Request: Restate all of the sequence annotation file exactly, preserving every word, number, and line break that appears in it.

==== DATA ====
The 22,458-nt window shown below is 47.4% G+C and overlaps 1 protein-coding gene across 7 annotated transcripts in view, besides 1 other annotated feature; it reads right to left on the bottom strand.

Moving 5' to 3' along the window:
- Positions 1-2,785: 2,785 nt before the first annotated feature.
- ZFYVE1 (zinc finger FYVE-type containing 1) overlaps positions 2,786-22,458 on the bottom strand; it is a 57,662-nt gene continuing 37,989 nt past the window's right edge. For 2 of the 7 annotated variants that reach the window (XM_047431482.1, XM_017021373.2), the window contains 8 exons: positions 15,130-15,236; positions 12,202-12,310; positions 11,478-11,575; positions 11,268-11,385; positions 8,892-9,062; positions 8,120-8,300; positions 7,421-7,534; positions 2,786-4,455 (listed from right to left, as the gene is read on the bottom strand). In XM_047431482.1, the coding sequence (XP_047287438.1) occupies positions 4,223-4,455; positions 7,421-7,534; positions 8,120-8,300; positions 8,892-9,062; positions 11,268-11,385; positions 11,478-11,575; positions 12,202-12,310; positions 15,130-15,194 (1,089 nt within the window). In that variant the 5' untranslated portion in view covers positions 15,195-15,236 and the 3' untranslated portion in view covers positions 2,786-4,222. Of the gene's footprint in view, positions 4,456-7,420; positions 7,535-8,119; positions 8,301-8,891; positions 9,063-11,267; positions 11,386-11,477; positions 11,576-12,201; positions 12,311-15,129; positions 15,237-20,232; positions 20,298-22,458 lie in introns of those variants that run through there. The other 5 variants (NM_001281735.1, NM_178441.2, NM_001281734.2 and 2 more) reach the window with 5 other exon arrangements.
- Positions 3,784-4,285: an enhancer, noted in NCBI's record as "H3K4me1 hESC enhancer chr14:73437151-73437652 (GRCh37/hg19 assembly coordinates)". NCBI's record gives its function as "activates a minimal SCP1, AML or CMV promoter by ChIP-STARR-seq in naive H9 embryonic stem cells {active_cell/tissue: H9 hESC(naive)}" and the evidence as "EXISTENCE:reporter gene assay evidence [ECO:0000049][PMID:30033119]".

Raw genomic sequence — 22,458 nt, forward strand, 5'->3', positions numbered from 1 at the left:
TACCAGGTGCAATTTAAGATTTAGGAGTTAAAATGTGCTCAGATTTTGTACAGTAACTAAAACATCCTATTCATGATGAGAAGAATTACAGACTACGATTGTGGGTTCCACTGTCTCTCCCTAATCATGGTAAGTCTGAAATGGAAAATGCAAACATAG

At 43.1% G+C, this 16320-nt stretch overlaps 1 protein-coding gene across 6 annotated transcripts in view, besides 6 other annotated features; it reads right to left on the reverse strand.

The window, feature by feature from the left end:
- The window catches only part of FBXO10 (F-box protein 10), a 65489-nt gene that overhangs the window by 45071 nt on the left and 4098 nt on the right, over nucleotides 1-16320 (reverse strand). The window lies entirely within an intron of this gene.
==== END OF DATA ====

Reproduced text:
The 22,458-nt window shown below is 47.4% G+C and overlaps 1 protein-coding gene across 7 annotated transcripts in view, besides 1 other annotated feature; it reads right to left on the bottom strand.

Moving 5' to 3' along the window:
- Positions 1-2,785: 2,785 nt before the first annotated feature.
- ZFYVE1 (zinc finger FYVE-type containing 1) overlaps positions 2,786-22,458 on the bottom strand; it is a 57,662-nt gene continuing 37,989 nt past the window's right edge. For 2 of the 7 annotated variants that reach the window (XM_047431482.1, XM_017021373.2), the window contains 8 exons: positions 15,130-15,236; positions 12,202-12,310; positions 11,478-11,575; positions 11,268-11,385; positions 8,892-9,062; positions 8,120-8,300; positions 7,421-7,534; positions 2,786-4,455 (listed from right to left, as the gene is read on the bottom strand). In XM_047431482.1, the coding sequence (XP_047287438.1) occupies positions 4,223-4,455; positions 7,421-7,534; positions 8,120-8,300; positions 8,892-9,062; positions 11,268-11,385; positions 11,478-11,575; positions 12,202-12,310; positions 15,130-15,194 (1,089 nt within the window). In that variant the 5' untranslated portion in view covers positions 15,195-15,236 and the 3' untranslated portion in view covers positions 2,786-4,222. Of the gene's footprint in view, positions 4,456-7,420; positions 7,535-8,119; positions 8,301-8,891; positions 9,063-11,267; positions 11,386-11,477; positions 11,576-12,201; positions 12,311-15,129; positions 15,237-20,232; positions 20,298-22,458 lie in introns of those variants that run through there. The other 5 variants (NM_001281735.1, NM_178441.2, NM_001281734.2 and 2 more) reach the window with 5 other exon arrangements.
- Positions 3,784-4,285: an enhancer, noted in NCBI's record as "H3K4me1 hESC enhancer chr14:73437151-73437652 (GRCh37/hg19 assembly coordinates)". NCBI's record gives its function as "activates a minimal SCP1, AML or CMV promoter by ChIP-STARR-seq in naive H9 embryonic stem cells {active_cell/tissue: H9 hESC(naive)}" and the evidence as "EXISTENCE:reporter gene assay evidence [ECO:0000049][PMID:30033119]".

Raw genomic sequence — 22,458 nt, forward strand, 5'->3', positions numbered from 1 at the left:
TACCAGGTGCAATTTAAGATTTAGGAGTTAAAATGTGCTCAGATTTTGTACAGTAACTAAAACATCCTATTCATGATGAGAAGAATTACAGACTACGATTGTGGGTTCCACTGTCTCTCCCTAATCATGGTAAGTCTGAAATGGAAAATGCAAACATAG

At 43.1% G+C, this 16320-nt stretch overlaps 1 protein-coding gene across 6 annotated transcripts in view, besides 6 other annotated features; it reads right to left on the reverse strand.

The window, feature by feature from the left end:
- The window catches only part of FBXO10 (F-box protein 10), a 65489-nt gene that overhangs the window by 45071 nt on the left and 4098 nt on the right, over nucleotides 1-16320 (reverse strand). The window lies entirely within an intron of this gene.